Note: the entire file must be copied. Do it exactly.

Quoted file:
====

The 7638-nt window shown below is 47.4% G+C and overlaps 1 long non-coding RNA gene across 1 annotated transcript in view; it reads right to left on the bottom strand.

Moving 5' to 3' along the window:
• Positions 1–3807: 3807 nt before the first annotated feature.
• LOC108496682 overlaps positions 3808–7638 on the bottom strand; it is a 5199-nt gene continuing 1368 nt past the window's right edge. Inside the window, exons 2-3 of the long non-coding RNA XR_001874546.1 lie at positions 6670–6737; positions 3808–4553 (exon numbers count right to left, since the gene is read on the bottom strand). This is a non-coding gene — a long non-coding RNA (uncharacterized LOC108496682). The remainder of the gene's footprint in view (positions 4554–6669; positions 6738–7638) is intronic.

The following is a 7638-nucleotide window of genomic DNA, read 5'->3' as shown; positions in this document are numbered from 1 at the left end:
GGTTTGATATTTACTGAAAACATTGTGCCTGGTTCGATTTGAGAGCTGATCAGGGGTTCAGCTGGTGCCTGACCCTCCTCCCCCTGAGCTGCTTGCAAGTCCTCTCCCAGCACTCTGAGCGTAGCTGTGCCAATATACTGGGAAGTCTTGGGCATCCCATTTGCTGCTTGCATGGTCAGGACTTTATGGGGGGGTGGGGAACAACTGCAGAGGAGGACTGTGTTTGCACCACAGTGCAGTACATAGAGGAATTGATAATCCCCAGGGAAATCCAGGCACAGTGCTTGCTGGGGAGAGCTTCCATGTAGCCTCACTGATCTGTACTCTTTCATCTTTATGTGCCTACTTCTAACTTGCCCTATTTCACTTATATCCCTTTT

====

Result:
The 7638-nt window shown below is 47.4% G+C and overlaps 1 long non-coding RNA gene across 1 annotated transcript in view; it reads right to left on the bottom strand.

Moving 5' to 3' along the window:
• Positions 1–3807: 3807 nt before the first annotated feature.
• LOC108496682 overlaps positions 3808–7638 on the bottom strand; it is a 5199-nt gene continuing 1368 nt past the window's right edge. Inside the window, exons 2-3 of the long non-coding RNA XR_001874546.1 lie at positions 6670–6737; positions 3808–4553 (exon numbers count right to left, since the gene is read on the bottom strand). This is a non-coding gene — a long non-coding RNA (uncharacterized LOC108496682). The remainder of the gene's footprint in view (positions 4554–6669; positions 6738–7638) is intronic.

The following is a 7638-nucleotide window of genomic DNA, read 5'->3' as shown; positions in this document are numbered from 1 at the left end:
GGTTTGATATTTACTGAAAACATTGTGCCTGGTTCGATTTGAGAGCTGATCAGGGGTTCAGCTGGTGCCTGACCCTCCTCCCCCTGAGCTGCTTGCAAGTCCTCTCCCAGCACTCTGAGCGTAGCTGTGCCAATATACTGGGAAGTCTTGGGCATCCCATTTGCTGCTTGCATGGTCAGGACTTTATGGGGGGGTGGGGAACAACTGCAGAGGAGGACTGTGTTTGCACCACAGTGCAGTACATAGAGGAATTGATAATCCCCAGGGAAATCCAGGCACAGTGCTTGCTGGGGAGAGCTTCCATGTAGCCTCACTGATCTGTACTCTTTCATCTTTATGTGCCTACTTCTAACTTGCCCTATTTCACTTATATCCCTTTT